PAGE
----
In the diagram below, you can see Telegraf used to collect data from various protocols (e.g., Modbus, MQTT, OPC-UA, etc.) and output it in InfluxDB’s line protocol. You can accomplish this using a single-node instance of InfluxDB at the edge. Individuals working onsite can use that data at the edge to monitor local systems in real-time. These edge nodes use InfluxDB’s edge data replication (EDR) feature to create a durable queue that automatically sends data to a centralized data store. This architecture enables both data access and analysis at the edge and couples it with data resiliency at the center.

Architecture diagram showing data ingest with Telegraf, single-node InfluxDB, and EDR enabled at the edge, transmitting data to a central hub.

Energy distribution

There are many ways to get energy from its source to its final destination and plenty of things to monitor along the way.

In a more traditional power grid, we can see both horizontal and vertical scaling realities. In the diagram below we have two distributed power station networks that make up one vertical layer and a horizontal layer. We see the same thing with the substations fed by the power stations in the previous layer. You can use InfluxDB within each plant facility to collect, store, and analyze its data. The goal here is typically to understand faults when and where they occur to accelerate maintenance. These aren’t self-repairing facilities, so real-time insights may not be necessary. However, energy companies still want to identify root causes as quickly as possible to optimize schedules for their maintenance staff. With enough data, energy companies can leverage machine learning to predict when errors will occur and be more proactive in troubleshooting them. The name of the game is monitor, analyze, predict, and repeat.

Virtual power plants

Storage and strategic release of energy are the key motions behind virtual power plants. The cost of a kilowatt/hour of energy varies by time of day. Periods of high energy usage can cost orders of magnitude more than periods of low usage. Companies can take advantage of this situation by storing energy produced during the low periods, storing it, and releasing it during the high periods.

What does this look like in practice, and where does data fit into the story? The energy generation source in this situation is usually renewable, like wind. Companies typically store energy in battery arrays. Therefore, they need to monitor not only the wind turbines but also the batteries, assuming they control those. They need to be able to track battery performance on both ends of the process. That means understanding battery capacity as energy comes in and when it goes out. They also need to track the price of energy throughout the day so that they can maximize the cost of stored energy.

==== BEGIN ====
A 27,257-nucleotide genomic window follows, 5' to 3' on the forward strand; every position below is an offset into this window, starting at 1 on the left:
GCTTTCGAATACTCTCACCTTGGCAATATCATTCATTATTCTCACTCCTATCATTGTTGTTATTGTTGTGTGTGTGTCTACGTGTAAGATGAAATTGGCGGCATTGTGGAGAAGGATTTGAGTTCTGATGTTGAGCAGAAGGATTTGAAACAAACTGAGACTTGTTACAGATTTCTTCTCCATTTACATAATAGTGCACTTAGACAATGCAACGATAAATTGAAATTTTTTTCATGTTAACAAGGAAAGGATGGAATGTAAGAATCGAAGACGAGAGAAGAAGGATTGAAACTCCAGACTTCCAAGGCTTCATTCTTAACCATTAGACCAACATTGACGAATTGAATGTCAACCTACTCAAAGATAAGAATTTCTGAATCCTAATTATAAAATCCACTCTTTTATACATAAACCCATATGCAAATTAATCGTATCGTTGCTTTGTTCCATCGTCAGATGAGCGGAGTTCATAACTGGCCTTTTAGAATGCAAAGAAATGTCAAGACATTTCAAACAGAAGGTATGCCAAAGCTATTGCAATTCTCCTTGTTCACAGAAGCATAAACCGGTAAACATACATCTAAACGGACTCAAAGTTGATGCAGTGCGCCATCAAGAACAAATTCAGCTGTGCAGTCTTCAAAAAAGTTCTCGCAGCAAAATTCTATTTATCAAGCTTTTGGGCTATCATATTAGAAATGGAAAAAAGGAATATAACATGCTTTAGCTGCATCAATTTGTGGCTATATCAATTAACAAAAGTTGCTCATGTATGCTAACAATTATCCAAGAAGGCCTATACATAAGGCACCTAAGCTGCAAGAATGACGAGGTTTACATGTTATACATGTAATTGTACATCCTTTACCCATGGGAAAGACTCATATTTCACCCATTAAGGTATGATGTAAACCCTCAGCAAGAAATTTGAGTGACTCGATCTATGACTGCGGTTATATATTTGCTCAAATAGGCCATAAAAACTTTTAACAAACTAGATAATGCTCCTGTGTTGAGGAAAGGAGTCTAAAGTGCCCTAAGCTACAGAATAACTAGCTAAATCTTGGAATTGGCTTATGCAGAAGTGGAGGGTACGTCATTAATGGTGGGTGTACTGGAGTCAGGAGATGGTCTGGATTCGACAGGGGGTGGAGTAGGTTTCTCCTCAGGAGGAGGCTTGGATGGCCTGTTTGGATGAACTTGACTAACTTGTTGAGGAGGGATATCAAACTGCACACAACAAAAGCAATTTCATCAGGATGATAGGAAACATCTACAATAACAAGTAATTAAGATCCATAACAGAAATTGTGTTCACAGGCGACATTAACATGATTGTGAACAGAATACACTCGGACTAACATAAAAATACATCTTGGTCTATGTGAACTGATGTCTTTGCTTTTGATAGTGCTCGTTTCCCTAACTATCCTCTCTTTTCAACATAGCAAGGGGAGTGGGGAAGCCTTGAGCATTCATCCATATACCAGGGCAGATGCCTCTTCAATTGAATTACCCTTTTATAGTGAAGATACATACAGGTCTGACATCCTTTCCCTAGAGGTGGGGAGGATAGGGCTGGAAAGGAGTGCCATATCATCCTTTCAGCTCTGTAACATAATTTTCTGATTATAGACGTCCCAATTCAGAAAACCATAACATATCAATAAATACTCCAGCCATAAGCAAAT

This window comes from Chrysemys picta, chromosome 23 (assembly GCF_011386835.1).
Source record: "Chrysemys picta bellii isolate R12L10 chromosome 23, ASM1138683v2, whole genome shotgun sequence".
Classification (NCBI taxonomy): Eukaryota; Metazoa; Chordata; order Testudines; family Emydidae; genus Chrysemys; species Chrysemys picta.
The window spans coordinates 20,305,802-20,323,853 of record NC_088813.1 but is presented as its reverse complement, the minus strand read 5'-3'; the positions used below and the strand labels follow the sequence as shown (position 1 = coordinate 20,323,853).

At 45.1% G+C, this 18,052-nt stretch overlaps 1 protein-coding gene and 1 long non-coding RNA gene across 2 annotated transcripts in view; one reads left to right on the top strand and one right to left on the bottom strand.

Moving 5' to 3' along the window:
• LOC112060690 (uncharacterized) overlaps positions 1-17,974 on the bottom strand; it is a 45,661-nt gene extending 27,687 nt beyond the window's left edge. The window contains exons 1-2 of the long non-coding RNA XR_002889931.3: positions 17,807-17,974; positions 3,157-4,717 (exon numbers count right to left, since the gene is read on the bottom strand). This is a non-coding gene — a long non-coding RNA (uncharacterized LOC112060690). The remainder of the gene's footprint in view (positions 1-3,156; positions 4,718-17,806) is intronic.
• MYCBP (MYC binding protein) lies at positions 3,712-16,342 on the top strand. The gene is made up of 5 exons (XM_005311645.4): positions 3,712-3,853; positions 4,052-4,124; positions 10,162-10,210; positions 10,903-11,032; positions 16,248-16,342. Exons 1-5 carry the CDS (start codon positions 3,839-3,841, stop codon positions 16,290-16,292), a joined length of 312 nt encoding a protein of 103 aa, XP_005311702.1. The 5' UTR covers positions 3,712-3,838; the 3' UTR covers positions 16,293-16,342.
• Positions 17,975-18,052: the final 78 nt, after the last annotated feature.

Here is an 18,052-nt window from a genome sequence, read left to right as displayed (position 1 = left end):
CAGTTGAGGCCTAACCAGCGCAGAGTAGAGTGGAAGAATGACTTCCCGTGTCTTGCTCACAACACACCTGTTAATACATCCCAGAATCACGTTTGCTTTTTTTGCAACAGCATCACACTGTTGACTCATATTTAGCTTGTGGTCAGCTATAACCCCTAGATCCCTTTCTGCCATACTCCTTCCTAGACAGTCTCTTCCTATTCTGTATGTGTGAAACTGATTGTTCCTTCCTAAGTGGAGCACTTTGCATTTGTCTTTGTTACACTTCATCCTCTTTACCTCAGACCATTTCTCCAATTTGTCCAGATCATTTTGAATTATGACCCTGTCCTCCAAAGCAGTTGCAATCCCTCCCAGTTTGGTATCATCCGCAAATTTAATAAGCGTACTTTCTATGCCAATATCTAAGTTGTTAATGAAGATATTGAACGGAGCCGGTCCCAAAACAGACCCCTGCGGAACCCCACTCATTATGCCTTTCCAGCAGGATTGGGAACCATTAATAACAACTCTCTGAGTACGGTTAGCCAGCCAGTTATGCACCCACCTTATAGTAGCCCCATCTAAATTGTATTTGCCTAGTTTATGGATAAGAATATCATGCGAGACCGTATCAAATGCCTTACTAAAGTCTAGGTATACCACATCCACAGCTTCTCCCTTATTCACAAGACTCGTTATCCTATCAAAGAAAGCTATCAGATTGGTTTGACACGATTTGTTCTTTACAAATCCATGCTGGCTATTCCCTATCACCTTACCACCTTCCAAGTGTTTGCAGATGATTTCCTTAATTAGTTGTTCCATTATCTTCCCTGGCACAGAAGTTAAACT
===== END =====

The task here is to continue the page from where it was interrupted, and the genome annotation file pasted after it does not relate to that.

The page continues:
Ju:niz Energy is an example of a company that uses batteries to store energy. Ju:niz developed intelligent, large-scale energy storage systems that collect 1.3M data points every second about battery health, climate, temperature, and other conditions. Ju:niz uses the Modbus protocol to connect to the iEMS SPS controllers on site. They collect the data from the controller with open source Telegraf, the data collection agent for InfluxDB, and write it to an open source instance of InfluxDB at the edge. Ju:niz sends data from all its local InfluxDB OSS instances to a central, AWS-hosted, Cloud Dedicated cluster using EDR. To learn more about this type of energy storage, check out the complete case study on ju:niz Energy to understand how it works and where InfluxDB sits in the system.

Ju:niz Energy architecture diagram

Companies working in this area can also control the energy that consumers with solar panels put back into the grid. In some areas, companies can buy the energy generated by individual households. Companies can offer higher rates than public entities to purchase power generated by individual households in the same way that they can maximize value by strategically releasing energy into the grid. These companies need to monitor the amount of energy coming into the system through these agreements.

Monitoring energy at scale

This post barely scratches the surface regarding data, scalability, and the energy sector. But even this brief demonstrates that a need to use data to monitor, analyze, and predict exists along both vertical and horizontal axes. With so many sources generating data at so many levels, the ability to collect, organize, and manage that data–to turn it into actionable insights–becomes mission-critical. InfluxDB has the capabilities and features to ensure energy companies can see what their systems are doing, derive deep insights from data, and power advanced analytics (AI/ML) to optimize and improve systems and processes up and down the sector.

Click here to learn more about InfluxDB and how it works with energy/renewables.